Monday, December 15, 2008


Nandan Nilekani, author of Imagining India: Ideas for the New Century, blogs about the attacks in Mumbai.

Where was the mayor?
December 14th, 2008

There was a very good reason for Rudolph Giuliani to run for the Republican Presidential nomination in 2008 – the formidable reputation in crisis management that the former New York mayor had gained after the 9/11 attacks struck the city. He was photographed at Ground Zero immediately after the planes mowed into the Twin Towers, and was a prominent presence on the airwaves in the days after. He came through as decisive and in complete charge of the city’s response to the terrorist attack; in fact, criticism later converged on whether his presence influenced decisions too much, rather than not enough.

But in Mumbai after 26/11, all we received from our mayor was deafening silence.

The lack of comment or reaction was probably expected. I doubt many in Mumbai even know who the mayor of the city is – it’s a largely ceremonial post. There was no powerful official representing Mumbai’s city administration simply because the administration has no power to speak of. The responses in the immediate aftermath of the attacks – orders to the police and military, evacuation operations – flowed from the state and central governments. It was the state, central and defence officials who seemed to be in charge. An entire tier of government at the local level appeared non-existent.

This had huge repercussions in the speed and efficiency with which Mumbai responded to the attacks. The city’s police were ill-equipped for any sort of rapid response. The NSG commandos who cleared the hotels had to be flown in from Delhi – and after their arrival in Mumbai, had to wait for hours to be transported from the airport.

In a crisis, the city was thus left helpless, its institutions frozen in place. The power of city administrations has in fact, been deliberately hollowed out since independence, as state governments superseded city authority and co-opted its power. The decline of the Indian city took a decisive turn after the battle over Bombay in the 1950s, when states were being formed according to linguistic boundaries. Bombay presented a puzzle to the Indian government – while it lay in the heart of Maharashtra, it had Gujarati as well as Marathi residents, and vast numbers of other language communities. Nehru proposed at a point that Bombay become a separate, bilingual area, but the rioting and protests that ensued forced him to back down, and the city became an unequivocal part of Maharashtra. Since then, our cities have been passive and subordinate to the state governments. The bulk of city taxes are collected by the state and central governments and administration is dominated by state run agencies. And with local authorities powerless and unaccountable to citizens, city infrastructure has neared collapse.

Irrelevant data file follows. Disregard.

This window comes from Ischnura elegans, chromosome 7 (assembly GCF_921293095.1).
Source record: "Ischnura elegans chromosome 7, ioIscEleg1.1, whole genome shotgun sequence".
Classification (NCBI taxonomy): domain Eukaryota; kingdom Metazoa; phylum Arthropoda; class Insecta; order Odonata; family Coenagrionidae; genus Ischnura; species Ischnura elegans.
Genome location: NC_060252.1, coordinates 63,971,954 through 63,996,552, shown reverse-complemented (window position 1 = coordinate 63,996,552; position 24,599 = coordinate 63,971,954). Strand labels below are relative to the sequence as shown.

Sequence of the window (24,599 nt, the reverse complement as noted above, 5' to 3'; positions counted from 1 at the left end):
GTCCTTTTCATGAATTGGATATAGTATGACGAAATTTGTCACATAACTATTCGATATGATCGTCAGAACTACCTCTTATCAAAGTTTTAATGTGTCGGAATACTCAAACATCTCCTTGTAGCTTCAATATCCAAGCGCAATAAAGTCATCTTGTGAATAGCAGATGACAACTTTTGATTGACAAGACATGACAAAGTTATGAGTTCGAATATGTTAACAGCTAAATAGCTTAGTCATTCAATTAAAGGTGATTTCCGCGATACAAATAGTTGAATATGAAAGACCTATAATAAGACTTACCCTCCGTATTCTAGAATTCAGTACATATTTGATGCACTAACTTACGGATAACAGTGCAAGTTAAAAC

The disadvantages of weak and ineffectual city governance become most stark in these times of disaster. The Mumbai floods in 2005 saw civilians far more present in rescue and rehabilitation operations than civic agencies. When calamity hits, the lack of local power and the authority to respond instantly, means that such events are far more catastrophic than they need to be. The twin challenges of climate change and terror are therefore only going to get exacerbated.

The Indian city has long been exiled from our collective imagination. The romance of the ‘village republic’ for India’s politicians and the strong association of the city with the British Imperial Raj doomed the city in Independent India. Gandhi said, ‘I regard the growth of cities as an evil thing’ and for Nehru the city of New Delhi was ‘un-Indian’. Cities were barely mentioned in the Indian Constitution, and were constitutional orphans for over four decades, passed over in favour of state and central government. It was only in 1992, that the Narasimha Rao government passed the 73rd and 74th amendments, which mandated more power to local bodies in cities and villages. Even these amendments were meant to fulfil Rajiv Gandhi’s dream of the Panchayat Raj and village power - city governments were an afterthought.

But these changes, and the powers that the amendments offer, have largely remained on paper – states have been reluctant to cede powers of taxation and control over their cities. The possibility of competition from the grassroots has made state political parties wary of an ‘hour glass’ effect, of being squeezed in the middle between a strong centre and powerful cities. And no state Chief Minister wants to let go the money and patronage that comes from controlling urban land.